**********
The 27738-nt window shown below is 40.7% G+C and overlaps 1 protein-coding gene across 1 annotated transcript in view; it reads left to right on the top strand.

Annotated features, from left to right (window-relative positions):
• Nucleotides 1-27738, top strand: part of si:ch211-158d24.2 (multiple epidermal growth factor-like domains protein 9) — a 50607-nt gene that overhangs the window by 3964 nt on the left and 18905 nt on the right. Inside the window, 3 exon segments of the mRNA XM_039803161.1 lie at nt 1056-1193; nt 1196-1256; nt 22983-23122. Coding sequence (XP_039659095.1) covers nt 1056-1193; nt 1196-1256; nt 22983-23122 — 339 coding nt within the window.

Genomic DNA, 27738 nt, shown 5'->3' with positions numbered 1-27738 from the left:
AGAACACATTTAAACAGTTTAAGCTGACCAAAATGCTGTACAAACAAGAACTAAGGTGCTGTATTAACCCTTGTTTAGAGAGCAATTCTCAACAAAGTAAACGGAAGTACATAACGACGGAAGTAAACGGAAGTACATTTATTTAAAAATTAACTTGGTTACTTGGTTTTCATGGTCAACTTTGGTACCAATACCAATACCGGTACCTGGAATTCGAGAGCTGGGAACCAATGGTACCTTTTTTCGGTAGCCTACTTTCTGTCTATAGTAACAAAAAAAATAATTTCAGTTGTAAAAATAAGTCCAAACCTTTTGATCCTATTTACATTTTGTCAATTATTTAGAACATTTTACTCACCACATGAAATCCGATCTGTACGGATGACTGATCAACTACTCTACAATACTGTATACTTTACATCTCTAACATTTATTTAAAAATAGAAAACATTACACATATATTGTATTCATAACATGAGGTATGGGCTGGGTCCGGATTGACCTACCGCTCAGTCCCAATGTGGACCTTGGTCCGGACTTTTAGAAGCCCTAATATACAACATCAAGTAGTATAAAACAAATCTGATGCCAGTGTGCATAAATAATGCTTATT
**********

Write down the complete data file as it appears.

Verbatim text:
The 27738-nt window shown below is 40.7% G+C and overlaps 1 protein-coding gene across 1 annotated transcript in view; it reads left to right on the top strand.

Annotated features, from left to right (window-relative positions):
• Nucleotides 1-27738, top strand: part of si:ch211-158d24.2 (multiple epidermal growth factor-like domains protein 9) — a 50607-nt gene that overhangs the window by 3964 nt on the left and 18905 nt on the right. Inside the window, 3 exon segments of the mRNA XM_039803161.1 lie at nt 1056-1193; nt 1196-1256; nt 22983-23122. Coding sequence (XP_039659095.1) covers nt 1056-1193; nt 1196-1256; nt 22983-23122 — 339 coding nt within the window.

Genomic DNA, 27738 nt, shown 5'->3' with positions numbered 1-27738 from the left:
AGAACACATTTAAACAGTTTAAGCTGACCAAAATGCTGTACAAACAAGAACTAAGGTGCTGTATTAACCCTTGTTTAGAGAGCAATTCTCAACAAAGTAAACGGAAGTACATAACGACGGAAGTAAACGGAAGTACATTTATTTAAAAATTAACTTGGTTACTTGGTTTTCATGGTCAACTTTGGTACCAATACCAATACCGGTACCTGGAATTCGAGAGCTGGGAACCAATGGTACCTTTTTTCGGTAGCCTACTTTCTGTCTATAGTAACAAAAAAAATAATTTCAGTTGTAAAAATAAGTCCAAACCTTTTGATCCTATTTACATTTTGTCAATTATTTAGAACATTTTACTCACCACATGAAATCCGATCTGTACGGATGACTGATCAACTACTCTACAATACTGTATACTTTACATCTCTAACATTTATTTAAAAATAGAAAACATTACACATATATTGTATTCATAACATGAGGTATGGGCTGGGTCCGGATTGACCTACCGCTCAGTCCCAATGTGGACCTTGGTCCGGACTTTTAGAAGCCCTAATATACAACATCAAGTAGTATAAAACAAATCTGATGCCAGTGTGCATAAATAATGCTTATT